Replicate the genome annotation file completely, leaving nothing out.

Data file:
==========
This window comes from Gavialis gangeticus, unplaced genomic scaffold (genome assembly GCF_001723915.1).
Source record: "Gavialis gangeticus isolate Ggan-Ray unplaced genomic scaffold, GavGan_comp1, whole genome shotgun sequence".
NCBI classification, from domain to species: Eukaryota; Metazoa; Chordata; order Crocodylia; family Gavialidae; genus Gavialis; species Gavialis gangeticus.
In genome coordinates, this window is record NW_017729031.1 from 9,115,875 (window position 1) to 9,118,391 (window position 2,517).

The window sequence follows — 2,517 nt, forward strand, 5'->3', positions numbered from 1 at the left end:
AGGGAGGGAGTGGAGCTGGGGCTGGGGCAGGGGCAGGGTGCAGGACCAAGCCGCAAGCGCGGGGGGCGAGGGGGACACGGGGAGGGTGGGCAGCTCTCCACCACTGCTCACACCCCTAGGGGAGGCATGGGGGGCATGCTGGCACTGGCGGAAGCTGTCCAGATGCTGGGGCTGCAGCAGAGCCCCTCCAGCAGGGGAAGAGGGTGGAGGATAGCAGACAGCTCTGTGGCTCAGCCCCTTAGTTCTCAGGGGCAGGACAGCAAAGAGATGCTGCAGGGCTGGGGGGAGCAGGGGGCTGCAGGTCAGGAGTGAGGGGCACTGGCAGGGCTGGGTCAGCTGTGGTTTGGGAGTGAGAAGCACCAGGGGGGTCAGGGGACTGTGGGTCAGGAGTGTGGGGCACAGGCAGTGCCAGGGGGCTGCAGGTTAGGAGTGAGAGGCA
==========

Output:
This window comes from Gavialis gangeticus, unplaced genomic scaffold (genome assembly GCF_001723915.1).
Source record: "Gavialis gangeticus isolate Ggan-Ray unplaced genomic scaffold, GavGan_comp1, whole genome shotgun sequence".
NCBI classification, from domain to species: Eukaryota; Metazoa; Chordata; order Crocodylia; family Gavialidae; genus Gavialis; species Gavialis gangeticus.
In genome coordinates, this window is record NW_017729031.1 from 9,115,875 (window position 1) to 9,118,391 (window position 2,517).

The window sequence follows — 2,517 nt, forward strand, 5'->3', positions numbered from 1 at the left end:
AGGGAGGGAGTGGAGCTGGGGCTGGGGCAGGGGCAGGGTGCAGGACCAAGCCGCAAGCGCGGGGGGCGAGGGGGACACGGGGAGGGTGGGCAGCTCTCCACCACTGCTCACACCCCTAGGGGAGGCATGGGGGGCATGCTGGCACTGGCGGAAGCTGTCCAGATGCTGGGGCTGCAGCAGAGCCCCTCCAGCAGGGGAAGAGGGTGGAGGATAGCAGACAGCTCTGTGGCTCAGCCCCTTAGTTCTCAGGGGCAGGACAGCAAAGAGATGCTGCAGGGCTGGGGGGAGCAGGGGGCTGCAGGTCAGGAGTGAGGGGCACTGGCAGGGCTGGGTCAGCTGTGGTTTGGGAGTGAGAAGCACCAGGGGGGTCAGGGGACTGTGGGTCAGGAGTGTGGGGCACAGGCAGTGCCAGGGGGCTGCAGGTTAGGAGTGAGAGGCA